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Phasing Out Fossil Fuels for Renewables May Not Be a Straightforward Swap

renewables photo Daniel ParksTo have any chance of preventing dangerous climate change, the world needs to reduce greenhouse gas emissions to net zero or even negative by mid-century. Many experts suggest this means we need to completely phase out fossil fuels and replace them with renewable energy sources such as solar and wind. But according to Anthony James, lecturer with the National Centre for Sustainability, Swinburne University of Technology in Australia, new modelling shows that things are not that simple: complementary  approaches, including greatly reducing energy demand, will be needed.

Several studies have concluded that 100% renewable energy supply systems are technically and economically feasible. This informs the widespread view that fossil fuels can be more or less “swapped out” for renewables, without significant economic consequences.

We are strongly sympathetic to the need for a rapid global shift away from fossil fuels. But new modelling conducted independently and made publicly available by my colleague at the Understandascope, Josh Floyd, suggests that such a transition may face significant challenges.

Future energy

Analyses of how to get to 100% renewable energy typically look at how future energy sources can supply enough energy to meet a given future demand.

This is what’s known as an “energy balance”. The high-quality work of Mark Diesendorf and his colleagues on the transition of Australia’s electricity supply to 100% renewables typifies such modelling.

But this approach doesn’t tell us what will happen to overall energy supply during the transition.

A rapid, large-scale energy transition creates extra demands for energy services. This demand will compete with other economic activity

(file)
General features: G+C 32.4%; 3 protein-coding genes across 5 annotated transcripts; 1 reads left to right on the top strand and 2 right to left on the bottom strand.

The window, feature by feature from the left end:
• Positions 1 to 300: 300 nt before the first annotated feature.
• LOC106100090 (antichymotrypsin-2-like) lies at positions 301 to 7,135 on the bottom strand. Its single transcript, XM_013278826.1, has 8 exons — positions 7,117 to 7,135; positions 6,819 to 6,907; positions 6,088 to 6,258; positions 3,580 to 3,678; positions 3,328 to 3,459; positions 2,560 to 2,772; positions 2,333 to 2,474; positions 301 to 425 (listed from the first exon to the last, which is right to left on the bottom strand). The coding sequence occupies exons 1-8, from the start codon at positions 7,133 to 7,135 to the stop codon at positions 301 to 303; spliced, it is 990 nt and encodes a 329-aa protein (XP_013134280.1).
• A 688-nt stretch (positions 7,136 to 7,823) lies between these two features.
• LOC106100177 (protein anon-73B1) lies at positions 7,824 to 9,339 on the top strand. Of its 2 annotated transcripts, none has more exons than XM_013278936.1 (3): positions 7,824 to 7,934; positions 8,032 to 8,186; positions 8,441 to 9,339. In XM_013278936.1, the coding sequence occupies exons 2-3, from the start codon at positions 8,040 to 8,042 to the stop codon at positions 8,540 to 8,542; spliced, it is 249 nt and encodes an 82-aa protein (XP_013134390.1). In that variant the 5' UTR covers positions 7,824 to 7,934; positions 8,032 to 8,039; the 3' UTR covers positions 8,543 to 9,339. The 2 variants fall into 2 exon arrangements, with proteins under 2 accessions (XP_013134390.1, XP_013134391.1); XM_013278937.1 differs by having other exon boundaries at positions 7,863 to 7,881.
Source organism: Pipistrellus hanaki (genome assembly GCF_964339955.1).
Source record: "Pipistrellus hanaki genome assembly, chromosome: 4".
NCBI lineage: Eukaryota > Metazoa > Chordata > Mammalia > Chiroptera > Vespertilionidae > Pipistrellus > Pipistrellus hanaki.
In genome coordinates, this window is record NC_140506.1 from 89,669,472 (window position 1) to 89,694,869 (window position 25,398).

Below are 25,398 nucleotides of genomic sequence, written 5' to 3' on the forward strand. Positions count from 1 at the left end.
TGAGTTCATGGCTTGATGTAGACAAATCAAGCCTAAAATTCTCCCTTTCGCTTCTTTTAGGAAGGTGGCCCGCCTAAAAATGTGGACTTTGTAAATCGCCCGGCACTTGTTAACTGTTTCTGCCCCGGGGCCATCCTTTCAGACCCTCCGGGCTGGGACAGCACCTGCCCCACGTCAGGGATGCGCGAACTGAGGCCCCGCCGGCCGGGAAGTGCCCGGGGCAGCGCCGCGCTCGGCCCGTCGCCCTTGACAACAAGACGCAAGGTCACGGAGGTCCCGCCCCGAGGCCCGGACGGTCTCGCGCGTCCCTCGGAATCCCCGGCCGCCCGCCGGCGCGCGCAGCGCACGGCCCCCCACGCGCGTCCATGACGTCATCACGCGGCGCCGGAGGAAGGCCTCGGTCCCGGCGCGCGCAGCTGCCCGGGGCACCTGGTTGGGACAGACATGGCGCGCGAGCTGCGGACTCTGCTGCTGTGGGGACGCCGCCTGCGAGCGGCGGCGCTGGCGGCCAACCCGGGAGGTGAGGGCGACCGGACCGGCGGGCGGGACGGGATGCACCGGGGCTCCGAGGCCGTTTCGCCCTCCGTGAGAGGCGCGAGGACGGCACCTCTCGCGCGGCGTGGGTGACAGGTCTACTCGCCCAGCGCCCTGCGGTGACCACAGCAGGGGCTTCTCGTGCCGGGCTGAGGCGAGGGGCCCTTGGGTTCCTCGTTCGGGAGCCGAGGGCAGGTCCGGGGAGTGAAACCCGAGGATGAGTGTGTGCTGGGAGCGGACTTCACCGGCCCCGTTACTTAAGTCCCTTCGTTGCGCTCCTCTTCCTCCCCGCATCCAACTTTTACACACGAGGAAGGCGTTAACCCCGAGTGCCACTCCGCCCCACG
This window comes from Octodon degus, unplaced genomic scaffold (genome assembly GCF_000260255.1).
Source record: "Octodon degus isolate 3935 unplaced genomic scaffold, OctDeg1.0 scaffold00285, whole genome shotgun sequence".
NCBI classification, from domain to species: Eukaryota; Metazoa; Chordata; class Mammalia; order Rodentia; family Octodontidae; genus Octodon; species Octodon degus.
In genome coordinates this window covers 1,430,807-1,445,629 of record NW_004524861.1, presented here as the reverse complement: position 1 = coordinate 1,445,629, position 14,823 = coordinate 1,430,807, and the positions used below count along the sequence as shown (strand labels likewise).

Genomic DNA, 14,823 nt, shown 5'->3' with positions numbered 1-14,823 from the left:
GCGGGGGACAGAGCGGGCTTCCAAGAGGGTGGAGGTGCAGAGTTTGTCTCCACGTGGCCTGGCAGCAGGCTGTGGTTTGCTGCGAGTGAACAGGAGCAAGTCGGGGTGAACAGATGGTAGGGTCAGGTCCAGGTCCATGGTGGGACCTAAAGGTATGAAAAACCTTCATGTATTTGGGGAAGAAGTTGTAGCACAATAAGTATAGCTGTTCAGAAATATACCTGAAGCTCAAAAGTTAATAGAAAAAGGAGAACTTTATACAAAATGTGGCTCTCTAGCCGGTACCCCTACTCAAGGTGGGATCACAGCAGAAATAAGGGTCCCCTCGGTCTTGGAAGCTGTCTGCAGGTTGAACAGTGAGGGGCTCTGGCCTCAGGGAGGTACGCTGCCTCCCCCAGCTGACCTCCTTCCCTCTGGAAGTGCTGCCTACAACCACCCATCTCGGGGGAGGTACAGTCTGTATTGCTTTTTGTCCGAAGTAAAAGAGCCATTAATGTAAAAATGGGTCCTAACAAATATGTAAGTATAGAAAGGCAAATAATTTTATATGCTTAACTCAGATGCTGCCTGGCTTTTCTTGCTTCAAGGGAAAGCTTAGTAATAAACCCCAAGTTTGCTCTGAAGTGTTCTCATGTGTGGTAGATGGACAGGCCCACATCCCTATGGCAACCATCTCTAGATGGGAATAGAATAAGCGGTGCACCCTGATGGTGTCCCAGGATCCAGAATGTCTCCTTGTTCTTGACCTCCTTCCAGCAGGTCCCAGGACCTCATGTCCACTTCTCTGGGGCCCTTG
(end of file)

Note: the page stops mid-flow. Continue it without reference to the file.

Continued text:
This new modelling suggests a significant decline in availability of overall energy services during the transition phase. This reflects the increased energy demand associated with the transition task itself.

Such an energy “trough” would significantly impact the economy during the transition. This has flow-on consequences for how to maintain the massive renewables roll-out.

What are net energy services?

To investigate what might happen to energy availability during transition, the model looks at “net energy services” at a global scale.

Net energy services are the total work and heat that energy sources – for instance solar photovoltaic (PV) systems or petroleum – make available to end users, minus the energy services required to provide that supply.

Petroleum requires energy services to find, produce, transport and refine it. Solar PV systems require energy services for mining raw materials, manufacturing, installation, replacement and so on. The net services are what remains available for all other purposes, such as heating buildings and moving goods and people.

A rapid, large-scale energy transition creates extra demands for energy services. This demand will compete with other economic activity.

The speed of transition matters

To start with, the model assumes that fossil fuels are phased out over about 50 years. Biomass, hydro and nuclear contributions are assumed roughly to double.

The model then attempts to maintain the net energy services to the global economy at the maximum level before the fossil fuel phase-out. To do this it uses electricity from onshore wind turbines and large-scale solar PV plants, buffered with lithium ion batteries.

The findings show that the faster the transition rate, the greater the energy services required by the transition task, and the lower the services available for other uses

If less energy services are available, then energy transition will come at the expense of other economic activity. That may impact the collective will to continue

This is because of the time lag between energy investments and returns. It is exacerbated for sources where up-front energy investment is a relatively high proportion of the total life cycle, particularly so for solar PV.

A 50-year fossil-fuel phase-out represents a relatively modest transition rate. Even so, in the model’s baseline scenario, net energy services decline during that transition period by more than 15% before recovering.

And that recovery is not certain. The model doesn’t consider how this decline in energy services might affect the transition effort. If less energy services are available, then energy transition will come at the expense of other economic activity. That may impact the collective will to continue.

The cost of transition

In the model’s baseline scenario – phasing out fossil fuels over 50 years – wind and solar plants need to be installed at eight to ten times current rates by 2035.